Eventually, these questions were answered in the narrow paths carved into the sides of the cliffs of Genoa. They were quieted by meals filled with fresh seafood and pesto, my thirst quenched by water with gas (carbonated water). Italy was not what I thought it was, a place where wine must indeed define it. Instead, it turned out to be a place I could discover more about what makes me happy, a place where I found my strength would exist outside of a drink.

Reshaping how I relate to food

As I continue to implement anti-dieting practices into my life,  I keep encountering the same disconnect—doing something that I love without the destructive cultural components and yet still enjoying it. 

As I began to explore what it meant to intuitively eat and not diet, it occurred to me that my steady practice of training for distance running and races could be impacted. 

After all, wasn’t dieting a part of my training? 

To me, training meant that I would restrict my calories from June to October of every year in an effort to ensure my “runner’s body” would function optimally for the fall and winter races I would undertake. Unfortunately, this also meant that I lived inside a vicious cycle of disordered eating and thinking from December to May. I never considered this part of my year—full of binges, fasts, and restrictions—dangerous. It was just a part of my life that felt in control.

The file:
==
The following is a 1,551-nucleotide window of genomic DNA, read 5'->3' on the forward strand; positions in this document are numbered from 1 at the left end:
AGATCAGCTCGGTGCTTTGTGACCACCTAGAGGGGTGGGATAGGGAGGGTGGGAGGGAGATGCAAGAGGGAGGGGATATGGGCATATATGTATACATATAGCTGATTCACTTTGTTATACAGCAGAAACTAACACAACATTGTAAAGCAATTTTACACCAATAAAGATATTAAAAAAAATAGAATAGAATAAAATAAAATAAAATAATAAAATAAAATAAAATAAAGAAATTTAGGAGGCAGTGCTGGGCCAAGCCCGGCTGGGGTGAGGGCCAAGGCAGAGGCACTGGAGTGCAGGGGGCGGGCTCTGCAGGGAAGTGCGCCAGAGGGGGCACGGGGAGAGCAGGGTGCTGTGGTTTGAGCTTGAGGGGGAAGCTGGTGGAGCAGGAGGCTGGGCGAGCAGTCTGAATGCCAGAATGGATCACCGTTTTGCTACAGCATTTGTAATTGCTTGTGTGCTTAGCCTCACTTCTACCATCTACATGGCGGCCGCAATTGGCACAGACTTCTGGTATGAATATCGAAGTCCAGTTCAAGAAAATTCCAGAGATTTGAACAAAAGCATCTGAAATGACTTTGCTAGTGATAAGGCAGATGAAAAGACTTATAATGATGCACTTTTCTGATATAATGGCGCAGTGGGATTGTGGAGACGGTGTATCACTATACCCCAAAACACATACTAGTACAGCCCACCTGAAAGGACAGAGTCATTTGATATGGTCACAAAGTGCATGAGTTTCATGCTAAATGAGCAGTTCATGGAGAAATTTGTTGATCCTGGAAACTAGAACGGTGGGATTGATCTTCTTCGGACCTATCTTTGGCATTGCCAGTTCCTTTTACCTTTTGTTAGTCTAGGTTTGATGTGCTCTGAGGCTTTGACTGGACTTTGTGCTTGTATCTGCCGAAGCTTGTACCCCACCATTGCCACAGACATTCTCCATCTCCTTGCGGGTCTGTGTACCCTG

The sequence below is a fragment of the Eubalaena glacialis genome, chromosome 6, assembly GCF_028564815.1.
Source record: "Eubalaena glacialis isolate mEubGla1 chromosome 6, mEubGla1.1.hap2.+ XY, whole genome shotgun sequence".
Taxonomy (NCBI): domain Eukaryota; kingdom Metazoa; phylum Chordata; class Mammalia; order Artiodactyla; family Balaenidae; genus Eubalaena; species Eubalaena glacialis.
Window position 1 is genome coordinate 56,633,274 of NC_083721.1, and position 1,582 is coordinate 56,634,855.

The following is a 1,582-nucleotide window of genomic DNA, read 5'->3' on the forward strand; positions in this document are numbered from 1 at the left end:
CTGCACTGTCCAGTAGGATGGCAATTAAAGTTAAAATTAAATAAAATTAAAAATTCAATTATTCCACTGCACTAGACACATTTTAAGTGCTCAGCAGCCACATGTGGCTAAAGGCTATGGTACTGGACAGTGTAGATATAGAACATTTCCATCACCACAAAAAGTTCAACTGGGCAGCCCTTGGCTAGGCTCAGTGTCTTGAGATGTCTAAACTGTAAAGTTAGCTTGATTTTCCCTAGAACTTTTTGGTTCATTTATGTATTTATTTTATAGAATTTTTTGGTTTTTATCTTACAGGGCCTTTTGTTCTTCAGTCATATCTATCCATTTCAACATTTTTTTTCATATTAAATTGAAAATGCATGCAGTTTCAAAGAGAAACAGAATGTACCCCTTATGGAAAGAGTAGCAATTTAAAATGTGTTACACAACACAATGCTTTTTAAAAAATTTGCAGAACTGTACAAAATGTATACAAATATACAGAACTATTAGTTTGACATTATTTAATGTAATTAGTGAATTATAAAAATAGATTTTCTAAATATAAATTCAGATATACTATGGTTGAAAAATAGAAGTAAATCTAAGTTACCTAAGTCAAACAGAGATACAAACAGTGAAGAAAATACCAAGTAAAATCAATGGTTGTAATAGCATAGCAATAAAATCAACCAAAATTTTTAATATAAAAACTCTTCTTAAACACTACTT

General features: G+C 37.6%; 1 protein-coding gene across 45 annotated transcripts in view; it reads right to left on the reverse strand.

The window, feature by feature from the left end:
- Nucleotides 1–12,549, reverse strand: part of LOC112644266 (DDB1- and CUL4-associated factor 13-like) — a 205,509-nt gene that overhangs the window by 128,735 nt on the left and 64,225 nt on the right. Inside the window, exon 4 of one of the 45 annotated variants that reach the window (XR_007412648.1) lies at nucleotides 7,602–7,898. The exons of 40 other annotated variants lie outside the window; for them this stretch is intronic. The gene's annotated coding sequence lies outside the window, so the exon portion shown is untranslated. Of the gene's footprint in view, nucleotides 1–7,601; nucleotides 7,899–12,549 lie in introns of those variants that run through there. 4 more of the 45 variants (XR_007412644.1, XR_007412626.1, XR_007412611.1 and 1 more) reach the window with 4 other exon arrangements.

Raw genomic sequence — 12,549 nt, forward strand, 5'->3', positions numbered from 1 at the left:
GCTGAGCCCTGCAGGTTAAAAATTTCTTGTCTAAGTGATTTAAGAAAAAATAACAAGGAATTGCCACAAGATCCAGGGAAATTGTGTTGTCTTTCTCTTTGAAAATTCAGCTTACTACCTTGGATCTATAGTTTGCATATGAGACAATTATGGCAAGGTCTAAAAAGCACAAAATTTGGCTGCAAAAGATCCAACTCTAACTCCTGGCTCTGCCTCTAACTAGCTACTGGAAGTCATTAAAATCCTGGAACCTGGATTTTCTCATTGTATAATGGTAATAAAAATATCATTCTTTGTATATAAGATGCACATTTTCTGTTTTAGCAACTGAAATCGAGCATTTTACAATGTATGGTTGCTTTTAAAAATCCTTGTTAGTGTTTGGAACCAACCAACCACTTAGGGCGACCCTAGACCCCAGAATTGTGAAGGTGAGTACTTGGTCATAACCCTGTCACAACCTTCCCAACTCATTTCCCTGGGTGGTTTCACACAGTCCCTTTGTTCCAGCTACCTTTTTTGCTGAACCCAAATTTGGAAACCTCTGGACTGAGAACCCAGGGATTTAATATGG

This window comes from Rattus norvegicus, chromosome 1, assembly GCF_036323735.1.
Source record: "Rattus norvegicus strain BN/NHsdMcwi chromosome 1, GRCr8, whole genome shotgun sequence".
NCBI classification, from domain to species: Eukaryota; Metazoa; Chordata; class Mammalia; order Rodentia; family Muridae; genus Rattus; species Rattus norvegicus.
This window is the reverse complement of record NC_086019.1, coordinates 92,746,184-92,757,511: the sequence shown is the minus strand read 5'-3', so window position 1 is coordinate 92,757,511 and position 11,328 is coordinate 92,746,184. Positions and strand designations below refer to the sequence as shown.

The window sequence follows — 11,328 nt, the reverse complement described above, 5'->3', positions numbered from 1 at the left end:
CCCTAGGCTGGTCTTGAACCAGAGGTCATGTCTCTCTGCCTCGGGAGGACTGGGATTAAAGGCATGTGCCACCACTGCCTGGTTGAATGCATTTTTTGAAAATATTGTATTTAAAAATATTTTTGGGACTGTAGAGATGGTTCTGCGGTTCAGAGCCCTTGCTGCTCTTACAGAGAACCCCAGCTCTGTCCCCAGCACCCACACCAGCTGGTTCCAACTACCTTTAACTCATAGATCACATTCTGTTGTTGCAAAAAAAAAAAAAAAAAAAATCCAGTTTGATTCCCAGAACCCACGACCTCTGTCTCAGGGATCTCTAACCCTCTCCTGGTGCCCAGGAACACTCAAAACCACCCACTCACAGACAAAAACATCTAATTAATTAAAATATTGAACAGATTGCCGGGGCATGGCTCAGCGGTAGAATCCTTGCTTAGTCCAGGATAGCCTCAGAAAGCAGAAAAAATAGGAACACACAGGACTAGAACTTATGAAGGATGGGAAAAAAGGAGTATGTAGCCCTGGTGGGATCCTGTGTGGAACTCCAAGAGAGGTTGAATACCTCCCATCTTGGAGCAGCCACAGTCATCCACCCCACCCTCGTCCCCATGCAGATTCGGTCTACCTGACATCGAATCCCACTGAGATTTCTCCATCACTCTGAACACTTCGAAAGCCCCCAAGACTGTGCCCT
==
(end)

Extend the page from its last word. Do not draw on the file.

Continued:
Now in the middle of a new way of feeding myself, I knew this destructive cadence had to stop, and with it, dieting and running. 

However, knowing something and doing something are two different things. 

It was tough to wrap my head around the idea that I could run and be good and, at the very least, not harm myself while eating whatever I wanted. It was even harder to believe that my body would work with me. But if I listened to what it wanted for fuel, it wouldn’t let me down when it came time to perform. So, you see, this is less about my relationship with food and more about the one I have with myself. What I am really worried about here is trust. 

Can I trust myself, my body, my desires enough without them betraying me?